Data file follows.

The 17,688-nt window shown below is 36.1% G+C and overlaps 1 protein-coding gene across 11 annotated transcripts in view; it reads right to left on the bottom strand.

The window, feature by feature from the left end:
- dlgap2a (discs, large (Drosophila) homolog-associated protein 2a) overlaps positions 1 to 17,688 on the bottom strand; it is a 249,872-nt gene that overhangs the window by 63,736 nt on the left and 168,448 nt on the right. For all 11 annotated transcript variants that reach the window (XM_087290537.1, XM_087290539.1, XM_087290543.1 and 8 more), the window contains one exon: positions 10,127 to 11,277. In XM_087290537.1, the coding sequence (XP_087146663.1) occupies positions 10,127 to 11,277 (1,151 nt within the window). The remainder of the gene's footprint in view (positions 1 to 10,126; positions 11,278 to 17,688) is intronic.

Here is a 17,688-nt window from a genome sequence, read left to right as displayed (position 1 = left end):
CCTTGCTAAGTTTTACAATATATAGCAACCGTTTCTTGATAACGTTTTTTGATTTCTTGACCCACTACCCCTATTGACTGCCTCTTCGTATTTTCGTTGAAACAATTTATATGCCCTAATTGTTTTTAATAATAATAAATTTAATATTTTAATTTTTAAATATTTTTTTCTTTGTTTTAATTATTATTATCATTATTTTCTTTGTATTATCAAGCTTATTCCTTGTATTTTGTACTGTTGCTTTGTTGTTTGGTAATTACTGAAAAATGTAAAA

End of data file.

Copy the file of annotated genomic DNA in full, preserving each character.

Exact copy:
The 17,688-nt window shown below is 36.1% G+C and overlaps 1 protein-coding gene across 11 annotated transcripts in view; it reads right to left on the bottom strand.

The window, feature by feature from the left end:
- dlgap2a (discs, large (Drosophila) homolog-associated protein 2a) overlaps positions 1 to 17,688 on the bottom strand; it is a 249,872-nt gene that overhangs the window by 63,736 nt on the left and 168,448 nt on the right. For all 11 annotated transcript variants that reach the window (XM_087290537.1, XM_087290539.1, XM_087290543.1 and 8 more), the window contains one exon: positions 10,127 to 11,277. In XM_087290537.1, the coding sequence (XP_087146663.1) occupies positions 10,127 to 11,277 (1,151 nt within the window). The remainder of the gene's footprint in view (positions 1 to 10,126; positions 11,278 to 17,688) is intronic.

Here is a 17,688-nt window from a genome sequence, read left to right as displayed (position 1 = left end):
CCTTGCTAAGTTTTACAATATATAGCAACCGTTTCTTGATAACGTTTTTTGATTTCTTGACCCACTACCCCTATTGACTGCCTCTTCGTATTTTCGTTGAAACAATTTATATGCCCTAATTGTTTTTAATAATAATAAATTTAATATTTTAATTTTTAAATATTTTTTTCTTTGTTTTAATTATTATTATCATTATTTTCTTTGTATTATCAAGCTTATTCCTTGTATTTTGTACTGTTGCTTTGTTGTTTGGTAATTACTGAAAAATGTAAAA